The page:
Management of eWork health issues: A new perspective on an old problem

Kirk, Elizabeth and Strong, Jenny (2010) Management of eWork health issues: A new perspective on an old problem. Work: A Journal of Prevention Assessment & Rehabilitation, 35 2: 173-181. doi:10.3233/WOR-2010-0969

Author Kirk, Elizabeth
Strong, Jenny
Title Management of eWork health issues: A new perspective on an old problem
Journal name Work: A Journal of Prevention Assessment & Rehabilitation   Check publisher's open access policy
ISSN 1051-9815
Publication date 2010-02-17
Sub-type Article (original research)
DOI 10.3233/WOR-2010-0969
Volume 35
Issue 2
Start page 173
End page 181
Total pages 9
Place of publication Amsterdam, Netherlands
Publisher I O S Press
Language eng
Subject C1
920201 Allied Health Therapies (excl. Mental Health Services)
111705 Environmental and Occupational Health and Safety
Abstract Contact centres are vehicles for a rapidly growing group of knowledge workers, or eWorkers. Using computers and high-speed telecommunications connections as work tools, these employees spend long hours performing mentally demanding work while maintaining static, physically stressful, seated positions. The complex interplay between job demands, work environment, and individual differences combine to produce high levels of physical discomfort among eWorkers. This paper discusses a new view that has emerged, one that focuses on the management rather than the elimination of work related upper limb disorders (WRULD) and computer vision syndrome (CVS) issues that are prevalent among eWorkers. It also reviews a cultural shift among practitioners and business that moves towards a consultative process and the sharing of knowledge among all stakeholders. The controlled work conditions and large single location workforce found within contact centres provide the opportunity to understand the personal and industry cost of eWork injuries and the ability to develop and review new multifaceted interventions. Advances in training and workplace design aimed at decreasing discomfort and injury and reducing the associated economic burden may then be adapted for all eWorkforce groups. Copyright © 2011 Elsevier B.V. All rights reserved.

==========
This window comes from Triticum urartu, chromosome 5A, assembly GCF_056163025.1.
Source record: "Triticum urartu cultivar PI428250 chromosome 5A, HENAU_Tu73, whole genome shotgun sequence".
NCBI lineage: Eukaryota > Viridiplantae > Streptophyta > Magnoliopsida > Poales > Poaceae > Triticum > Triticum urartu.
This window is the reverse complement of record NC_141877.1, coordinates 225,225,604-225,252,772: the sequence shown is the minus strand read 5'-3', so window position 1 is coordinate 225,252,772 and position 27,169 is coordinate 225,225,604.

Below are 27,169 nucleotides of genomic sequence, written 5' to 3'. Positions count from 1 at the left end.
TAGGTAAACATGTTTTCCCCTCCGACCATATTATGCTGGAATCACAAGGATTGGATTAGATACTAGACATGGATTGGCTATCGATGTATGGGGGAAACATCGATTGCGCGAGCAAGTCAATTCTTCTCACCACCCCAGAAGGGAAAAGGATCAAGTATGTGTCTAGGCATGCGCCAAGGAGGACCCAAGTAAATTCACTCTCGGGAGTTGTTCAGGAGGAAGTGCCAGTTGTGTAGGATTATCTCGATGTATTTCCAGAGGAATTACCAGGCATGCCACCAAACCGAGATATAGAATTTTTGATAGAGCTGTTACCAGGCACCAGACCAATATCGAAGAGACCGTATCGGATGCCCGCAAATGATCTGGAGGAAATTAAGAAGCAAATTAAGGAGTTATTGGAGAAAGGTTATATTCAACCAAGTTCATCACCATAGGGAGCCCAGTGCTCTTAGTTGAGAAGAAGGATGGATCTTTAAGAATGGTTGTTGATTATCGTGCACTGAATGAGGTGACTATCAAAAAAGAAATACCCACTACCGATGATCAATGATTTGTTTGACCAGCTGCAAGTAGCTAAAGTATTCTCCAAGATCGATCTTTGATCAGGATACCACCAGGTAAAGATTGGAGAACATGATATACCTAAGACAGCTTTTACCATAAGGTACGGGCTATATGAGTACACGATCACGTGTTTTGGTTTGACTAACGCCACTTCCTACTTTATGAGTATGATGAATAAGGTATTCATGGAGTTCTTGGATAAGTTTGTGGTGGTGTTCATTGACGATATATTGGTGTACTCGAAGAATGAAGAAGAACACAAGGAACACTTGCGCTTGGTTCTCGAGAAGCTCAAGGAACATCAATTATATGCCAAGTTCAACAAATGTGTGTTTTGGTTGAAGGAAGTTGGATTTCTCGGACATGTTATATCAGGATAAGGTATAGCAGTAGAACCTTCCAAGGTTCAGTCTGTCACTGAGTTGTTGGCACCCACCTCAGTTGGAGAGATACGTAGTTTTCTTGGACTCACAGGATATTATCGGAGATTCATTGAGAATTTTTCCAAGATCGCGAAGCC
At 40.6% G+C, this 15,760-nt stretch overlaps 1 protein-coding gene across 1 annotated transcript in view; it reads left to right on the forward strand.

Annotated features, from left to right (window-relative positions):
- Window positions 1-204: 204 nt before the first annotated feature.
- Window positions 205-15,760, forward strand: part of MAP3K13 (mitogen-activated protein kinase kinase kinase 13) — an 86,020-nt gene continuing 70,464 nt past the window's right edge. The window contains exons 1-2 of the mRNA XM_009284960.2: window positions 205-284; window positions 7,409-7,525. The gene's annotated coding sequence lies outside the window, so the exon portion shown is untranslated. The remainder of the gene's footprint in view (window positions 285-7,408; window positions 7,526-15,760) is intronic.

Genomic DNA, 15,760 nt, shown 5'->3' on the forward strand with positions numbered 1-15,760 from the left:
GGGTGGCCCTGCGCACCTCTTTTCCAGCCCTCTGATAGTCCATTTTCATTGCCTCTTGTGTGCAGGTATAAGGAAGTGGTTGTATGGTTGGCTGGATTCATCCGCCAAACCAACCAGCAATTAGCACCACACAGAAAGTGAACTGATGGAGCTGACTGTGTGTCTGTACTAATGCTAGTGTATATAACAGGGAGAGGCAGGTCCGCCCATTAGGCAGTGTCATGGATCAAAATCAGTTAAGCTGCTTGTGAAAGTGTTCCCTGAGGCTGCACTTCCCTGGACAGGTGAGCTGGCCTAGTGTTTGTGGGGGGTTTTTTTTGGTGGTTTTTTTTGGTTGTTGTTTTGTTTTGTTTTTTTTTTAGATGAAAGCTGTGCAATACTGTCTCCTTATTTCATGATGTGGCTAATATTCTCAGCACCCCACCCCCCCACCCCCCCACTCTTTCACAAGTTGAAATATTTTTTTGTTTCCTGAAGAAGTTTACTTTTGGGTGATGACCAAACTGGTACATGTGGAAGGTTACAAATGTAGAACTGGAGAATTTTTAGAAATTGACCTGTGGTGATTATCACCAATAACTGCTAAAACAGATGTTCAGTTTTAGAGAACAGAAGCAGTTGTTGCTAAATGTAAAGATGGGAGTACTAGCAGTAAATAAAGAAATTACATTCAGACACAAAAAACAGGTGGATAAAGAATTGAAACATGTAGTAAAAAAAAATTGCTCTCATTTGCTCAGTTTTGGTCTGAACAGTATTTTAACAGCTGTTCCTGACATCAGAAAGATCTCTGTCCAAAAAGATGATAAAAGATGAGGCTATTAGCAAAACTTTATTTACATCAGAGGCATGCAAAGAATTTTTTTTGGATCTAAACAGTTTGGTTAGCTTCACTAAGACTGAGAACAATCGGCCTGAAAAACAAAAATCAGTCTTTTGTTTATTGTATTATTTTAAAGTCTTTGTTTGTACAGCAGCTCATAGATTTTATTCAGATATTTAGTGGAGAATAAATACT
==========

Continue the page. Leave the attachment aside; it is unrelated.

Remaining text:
Keyword Health and wellness
Contact centres
Call centres
Q-Index Code C1
Q-Index Status Confirmed Code
Institutional Status UQ

Document type: Journal Article
Sub-type: Article (original research)
Collections: Official 2011 Collection
School of Health and Rehabilitation Sciences Publications
Version Filter Type
Citation counts: TR Web of Science Citation Count  Cited 5 times in Thomson Reuters Web of Science Article | Citations
Scopus Citation Count Cited 5 times in Scopus Article | Citations
Google Scholar Search Google Scholar
Created: Sun, 21 Mar 2010, 10:00:31 EST